N-Triples is plain-text serialization of RDF, nothing more. This is RDF's problem. 

JSON's RFC (4627) says "JSON text SHALL be encoded in Unicode. The default encoding is UTF-8."

Again, why wouldn't you be using a JSON parser/serializer to handle this? And if it's RDF/JSON (or JSON-LD), again, it's RDF's problem. 

"RDF in HTML guise" (I assume this is referring to RDFa?) would defer to the charset declaration of the page, as would any other HTML-based serialization. 

HTML is certainly likely to be the most error-prone (since it's also the most democratic), but it, again, is an "HTML problem". If the character encoding matches the declared charset and it's valid HTML... what else can you do?


On Monday, January 7, 2013, Andrew Cunningham wrote:
if RDF is going to be used exclusively, but if you have N-triples and JSON in the mix as container formats ... different issue.

And no, they aren't RDF's problems, RDF in XML format inherits a lot of features from XML and can leverage off ITS etc. Likewise RDF in HTML5 guise can leverage off internationalisation features in HTML5 or HTMLNext (Living HTML or whatever its called this week). The issues are more related to bibframe and the conversion process from MARC formats to Bibframe regardless of the container.

For instance RDF and XML would use one system for language tagging a record, and MARC and possibly. Bibframe use a different system for tagging the language of the item/object being described.

Two different functions and two different language tag schemes ... BCP47 vs ISO-639-2 (B)

And in theory the record might consist of multiple "language" tags since in script and romanisation would be different language tags in the BCP-47 sense.

This level of complexity would become an issue when records are being transformed into XML or HTML5 formats to be used by user agents, since accessibility requirements will kick in in various jurisdictions.

It will also impact on font rendering of content, in IE10 and latest versions of Firefox content marked up with a language tag of "tr" will kick in The Turkish language system in the font if present in the fonts OT tables, etc.

At least that's my high level tack on it.

In MARC-8 and MARC-21 you didn't have to concern yourselves with this, they essentially lived in isolation. In theory internationalisation was based on a 40+ year old model.

But RDF in XML, RDF in HTML5, N-triple and JSON each bring their own requirements to Bibframe;

As do the programming languages used;

Accessibility requirements;


Bibframe is movement into a model where there are many inter-dependencies and external requirements on the model. Going from an isolated industry standard to leveraging off international standrads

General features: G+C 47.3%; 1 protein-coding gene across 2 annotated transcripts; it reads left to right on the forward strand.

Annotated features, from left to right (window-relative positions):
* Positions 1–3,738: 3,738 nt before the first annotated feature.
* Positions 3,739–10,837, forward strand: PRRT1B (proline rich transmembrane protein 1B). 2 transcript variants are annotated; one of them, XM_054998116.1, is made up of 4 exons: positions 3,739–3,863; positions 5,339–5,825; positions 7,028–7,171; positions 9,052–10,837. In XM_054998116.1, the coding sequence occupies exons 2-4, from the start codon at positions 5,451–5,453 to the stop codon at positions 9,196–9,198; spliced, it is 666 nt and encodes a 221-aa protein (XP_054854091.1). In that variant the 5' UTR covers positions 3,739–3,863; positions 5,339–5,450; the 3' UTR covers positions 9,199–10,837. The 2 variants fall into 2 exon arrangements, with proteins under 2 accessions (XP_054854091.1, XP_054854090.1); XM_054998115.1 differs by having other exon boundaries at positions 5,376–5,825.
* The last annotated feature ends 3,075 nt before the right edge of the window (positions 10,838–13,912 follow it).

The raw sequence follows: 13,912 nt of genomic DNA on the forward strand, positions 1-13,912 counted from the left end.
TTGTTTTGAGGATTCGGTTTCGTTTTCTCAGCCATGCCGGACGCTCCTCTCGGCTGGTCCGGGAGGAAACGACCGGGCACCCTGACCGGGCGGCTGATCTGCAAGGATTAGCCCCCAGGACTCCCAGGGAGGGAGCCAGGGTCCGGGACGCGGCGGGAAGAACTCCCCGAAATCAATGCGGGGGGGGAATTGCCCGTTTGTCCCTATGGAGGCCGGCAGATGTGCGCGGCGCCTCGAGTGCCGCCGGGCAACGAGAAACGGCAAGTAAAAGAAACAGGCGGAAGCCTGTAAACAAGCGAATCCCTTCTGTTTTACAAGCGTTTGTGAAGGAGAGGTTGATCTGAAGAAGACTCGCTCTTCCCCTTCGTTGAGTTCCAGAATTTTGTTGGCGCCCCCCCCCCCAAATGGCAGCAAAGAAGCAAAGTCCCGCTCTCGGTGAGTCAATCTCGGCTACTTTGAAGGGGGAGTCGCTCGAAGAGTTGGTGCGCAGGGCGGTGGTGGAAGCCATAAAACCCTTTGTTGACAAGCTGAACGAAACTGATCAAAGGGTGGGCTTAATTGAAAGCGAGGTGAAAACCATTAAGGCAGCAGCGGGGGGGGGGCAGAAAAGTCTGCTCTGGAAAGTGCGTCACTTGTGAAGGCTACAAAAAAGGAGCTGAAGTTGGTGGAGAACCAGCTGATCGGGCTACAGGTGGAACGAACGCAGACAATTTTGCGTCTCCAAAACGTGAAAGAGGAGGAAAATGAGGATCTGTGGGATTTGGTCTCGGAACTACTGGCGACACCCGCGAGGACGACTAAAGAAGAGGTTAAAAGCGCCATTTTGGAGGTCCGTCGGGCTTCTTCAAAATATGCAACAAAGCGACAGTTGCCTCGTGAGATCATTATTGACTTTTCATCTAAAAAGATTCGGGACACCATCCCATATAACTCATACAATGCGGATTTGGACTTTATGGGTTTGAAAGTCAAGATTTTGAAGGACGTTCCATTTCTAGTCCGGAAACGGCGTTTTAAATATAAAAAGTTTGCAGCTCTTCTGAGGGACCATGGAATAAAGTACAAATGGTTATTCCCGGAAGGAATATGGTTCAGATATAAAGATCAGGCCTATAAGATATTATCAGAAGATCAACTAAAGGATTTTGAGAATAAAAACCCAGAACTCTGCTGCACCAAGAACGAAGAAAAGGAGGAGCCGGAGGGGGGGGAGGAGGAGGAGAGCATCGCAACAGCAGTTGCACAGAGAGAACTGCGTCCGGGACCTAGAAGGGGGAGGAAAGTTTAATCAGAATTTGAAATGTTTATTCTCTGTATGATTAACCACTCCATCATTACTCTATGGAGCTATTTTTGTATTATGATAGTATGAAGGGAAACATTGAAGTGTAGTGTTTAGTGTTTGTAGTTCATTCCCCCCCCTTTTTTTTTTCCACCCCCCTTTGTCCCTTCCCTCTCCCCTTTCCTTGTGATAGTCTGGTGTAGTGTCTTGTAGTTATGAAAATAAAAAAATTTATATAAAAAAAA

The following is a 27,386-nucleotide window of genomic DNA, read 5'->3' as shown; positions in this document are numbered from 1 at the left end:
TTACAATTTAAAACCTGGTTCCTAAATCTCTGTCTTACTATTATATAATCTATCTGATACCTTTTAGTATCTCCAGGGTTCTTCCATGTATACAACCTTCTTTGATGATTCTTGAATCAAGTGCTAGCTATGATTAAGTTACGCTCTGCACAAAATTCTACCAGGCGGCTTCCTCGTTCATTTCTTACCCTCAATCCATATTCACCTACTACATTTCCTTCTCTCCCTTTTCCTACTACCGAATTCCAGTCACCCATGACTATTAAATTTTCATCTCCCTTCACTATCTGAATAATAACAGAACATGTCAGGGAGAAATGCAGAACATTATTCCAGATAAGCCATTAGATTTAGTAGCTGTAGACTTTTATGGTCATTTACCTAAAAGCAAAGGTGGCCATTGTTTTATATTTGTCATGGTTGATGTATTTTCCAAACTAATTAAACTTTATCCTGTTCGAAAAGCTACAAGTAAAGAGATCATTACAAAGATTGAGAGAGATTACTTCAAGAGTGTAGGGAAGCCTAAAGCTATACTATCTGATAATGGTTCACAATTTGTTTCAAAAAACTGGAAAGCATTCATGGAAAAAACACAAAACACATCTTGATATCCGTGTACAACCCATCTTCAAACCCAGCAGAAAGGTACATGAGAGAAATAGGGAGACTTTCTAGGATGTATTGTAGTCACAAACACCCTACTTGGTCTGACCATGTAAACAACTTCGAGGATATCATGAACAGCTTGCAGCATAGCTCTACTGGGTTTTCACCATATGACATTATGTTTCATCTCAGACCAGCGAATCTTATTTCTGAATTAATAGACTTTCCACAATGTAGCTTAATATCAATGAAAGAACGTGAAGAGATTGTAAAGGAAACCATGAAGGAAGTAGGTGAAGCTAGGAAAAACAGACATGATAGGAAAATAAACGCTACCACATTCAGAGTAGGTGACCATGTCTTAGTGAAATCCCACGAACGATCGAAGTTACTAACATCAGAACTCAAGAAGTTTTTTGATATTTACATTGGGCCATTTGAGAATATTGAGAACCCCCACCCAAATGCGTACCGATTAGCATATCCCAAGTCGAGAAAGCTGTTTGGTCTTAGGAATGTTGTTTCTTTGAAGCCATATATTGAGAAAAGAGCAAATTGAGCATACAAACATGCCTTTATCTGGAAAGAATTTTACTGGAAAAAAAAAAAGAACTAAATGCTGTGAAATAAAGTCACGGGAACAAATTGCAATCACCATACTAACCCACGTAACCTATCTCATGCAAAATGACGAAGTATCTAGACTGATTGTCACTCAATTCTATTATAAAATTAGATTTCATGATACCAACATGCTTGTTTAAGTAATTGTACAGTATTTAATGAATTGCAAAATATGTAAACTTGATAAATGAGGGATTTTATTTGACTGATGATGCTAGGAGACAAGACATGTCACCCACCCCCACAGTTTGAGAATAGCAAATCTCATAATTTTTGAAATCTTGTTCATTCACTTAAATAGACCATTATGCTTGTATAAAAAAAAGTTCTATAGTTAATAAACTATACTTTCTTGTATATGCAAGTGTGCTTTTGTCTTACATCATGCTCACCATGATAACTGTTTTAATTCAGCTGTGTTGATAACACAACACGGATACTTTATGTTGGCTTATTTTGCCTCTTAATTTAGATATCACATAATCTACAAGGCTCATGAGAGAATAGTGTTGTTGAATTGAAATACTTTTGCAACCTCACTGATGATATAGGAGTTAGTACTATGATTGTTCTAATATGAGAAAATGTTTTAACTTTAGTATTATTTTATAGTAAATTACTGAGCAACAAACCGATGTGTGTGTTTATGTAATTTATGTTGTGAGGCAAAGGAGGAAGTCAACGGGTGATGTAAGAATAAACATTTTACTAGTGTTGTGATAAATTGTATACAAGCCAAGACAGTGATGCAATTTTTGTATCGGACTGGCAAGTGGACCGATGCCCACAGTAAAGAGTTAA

On 8 January 2013 13:36, Ross Singer <[log in to unmask]> wrote:
Why are they issues, though?  They're RDF's problems, not Bibframe's. Isn't that part of the point of using existing standards?


On Monday, January 7, 2013, Andrew Cunningham wrote:
Although those legacy encodings specific to the library industry would not exist in Bibframe

Ultimately the issues are more related to how the parsed content is going to be consumed or going to be used. If it is to be human editable or presented to user agents then more complex processing that inserts markup or formatting control characters that are not present in the MARC records would sometimes be required.

A lot of this is just tip of the iceberg ... esp if transforming to HTML5, language tagging in the record versus language tagging of the record, and a range of other issues.


On 8 January 2013 12:36, Ross Singer <[log in to unmask]> wrote:
On Monday, January 7, 2013, Andrew Cunningham wrote:
And it got me to thinking, a point quoted in the article was that each of the implementations is doing different transformations on the MARC records

The second point is that RDF/XML, N-triples and JSON formats are supported.

One markup format, one plain text format, one javascript format.

Which got me to thinking, each of these formats has different requirements; for instance:

* RDF/XML would use markup where N-triples and JSON would use Unicode Formatting Control Characters.

* RDF/XML and N-triples would reference characters outside the Basic Multilingual Plane directly as characters or as six digit hexadecimal numerical entities, while JSON requires to four digit hexadecimal numerical entities representing UTF-16 surrogate pairs.

* RDF/XML can use characters directly or XML/HTML style hexadecimal or decimal numerical character references or named entities (e.g. &#x0100;) while JSON requires javascript nuerical entities ,e.g. \u0100; finally N-triples is more agnostic but has some interesting requirements, e.g. requires support for all Unicode characters and references charmod, and indicates a preference for actual characters over escaped characters, except where required by the encoding.

So different intermediation processing of characters maybe required for each format, as well as logic to handle markup versus Unicode format control characters.

If this makes sense?

It does, but I'm not sure why it matters?  It's all RDF and presumably one would be using RDF parsers to handle the character encodings. 

I mean, we deal with this already with MARC8, UTF-8 (in MARC-21), and MARCXML. It's only really a problem because we use encodings that nobody else in the world uses so we have to come up with our own parsers and serializers (and, in many languages, MARC-8 support is just ignored). 

The RDF community is already dealing with this (plus other serializations), so I don't really see how this is an issue. 

Although, admittedly, I may be missing your point here. 


On 8 January 2013 08:55, Andrew Cunningham <[log in to unmask]> wrote:

I hate to tell you this but numbers aren't language neutral.

But there are bigger internationalisation issues and poten

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